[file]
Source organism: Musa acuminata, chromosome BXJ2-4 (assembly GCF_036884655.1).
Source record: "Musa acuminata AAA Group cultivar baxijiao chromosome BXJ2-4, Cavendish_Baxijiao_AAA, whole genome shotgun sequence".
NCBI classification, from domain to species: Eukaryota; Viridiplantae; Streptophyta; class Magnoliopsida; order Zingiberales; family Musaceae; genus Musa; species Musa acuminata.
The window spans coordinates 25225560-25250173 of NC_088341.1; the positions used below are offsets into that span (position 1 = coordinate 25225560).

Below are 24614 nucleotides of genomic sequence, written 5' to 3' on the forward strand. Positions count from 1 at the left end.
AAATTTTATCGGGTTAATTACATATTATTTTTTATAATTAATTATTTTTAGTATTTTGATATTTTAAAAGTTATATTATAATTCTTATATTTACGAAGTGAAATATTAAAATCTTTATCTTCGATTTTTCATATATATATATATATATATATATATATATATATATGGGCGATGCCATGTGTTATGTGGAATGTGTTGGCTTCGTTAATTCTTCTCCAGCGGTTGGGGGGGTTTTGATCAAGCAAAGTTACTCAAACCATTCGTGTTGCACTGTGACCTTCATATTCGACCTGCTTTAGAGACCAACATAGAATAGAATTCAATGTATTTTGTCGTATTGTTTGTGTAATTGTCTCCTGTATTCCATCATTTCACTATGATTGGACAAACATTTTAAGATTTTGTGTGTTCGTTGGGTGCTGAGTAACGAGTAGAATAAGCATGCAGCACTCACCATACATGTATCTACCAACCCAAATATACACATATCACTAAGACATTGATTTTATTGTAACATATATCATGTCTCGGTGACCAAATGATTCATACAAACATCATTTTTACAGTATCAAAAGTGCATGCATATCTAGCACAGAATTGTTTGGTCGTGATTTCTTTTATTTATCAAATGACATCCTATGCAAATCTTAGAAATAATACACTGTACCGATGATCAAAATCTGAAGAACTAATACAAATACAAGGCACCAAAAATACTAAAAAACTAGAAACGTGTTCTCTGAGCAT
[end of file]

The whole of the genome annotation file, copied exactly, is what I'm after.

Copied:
Source organism: Musa acuminata, chromosome BXJ2-4 (assembly GCF_036884655.1).
Source record: "Musa acuminata AAA Group cultivar baxijiao chromosome BXJ2-4, Cavendish_Baxijiao_AAA, whole genome shotgun sequence".
NCBI classification, from domain to species: Eukaryota; Viridiplantae; Streptophyta; class Magnoliopsida; order Zingiberales; family Musaceae; genus Musa; species Musa acuminata.
The window spans coordinates 25225560-25250173 of NC_088341.1; the positions used below are offsets into that span (position 1 = coordinate 25225560).

Below are 24614 nucleotides of genomic sequence, written 5' to 3' on the forward strand. Positions count from 1 at the left end.
AAATTTTATCGGGTTAATTACATATTATTTTTTATAATTAATTATTTTTAGTATTTTGATATTTTAAAAGTTATATTATAATTCTTATATTTACGAAGTGAAATATTAAAATCTTTATCTTCGATTTTTCATATATATATATATATATATATATATATATATATATGGGCGATGCCATGTGTTATGTGGAATGTGTTGGCTTCGTTAATTCTTCTCCAGCGGTTGGGGGGGTTTTGATCAAGCAAAGTTACTCAAACCATTCGTGTTGCACTGTGACCTTCATATTCGACCTGCTTTAGAGACCAACATAGAATAGAATTCAATGTATTTTGTCGTATTGTTTGTGTAATTGTCTCCTGTATTCCATCATTTCACTATGATTGGACAAACATTTTAAGATTTTGTGTGTTCGTTGGGTGCTGAGTAACGAGTAGAATAAGCATGCAGCACTCACCATACATGTATCTACCAACCCAAATATACACATATCACTAAGACATTGATTTTATTGTAACATATATCATGTCTCGGTGACCAAATGATTCATACAAACATCATTTTTACAGTATCAAAAGTGCATGCATATCTAGCACAGAATTGTTTGGTCGTGATTTCTTTTATTTATCAAATGACATCCTATGCAAATCTTAGAAATAATACACTGTACCGATGATCAAAATCTGAAGAACTAATACAAATACAAGGCACCAAAAATACTAAAAAACTAGAAACGTGTTCTCTGAGCAT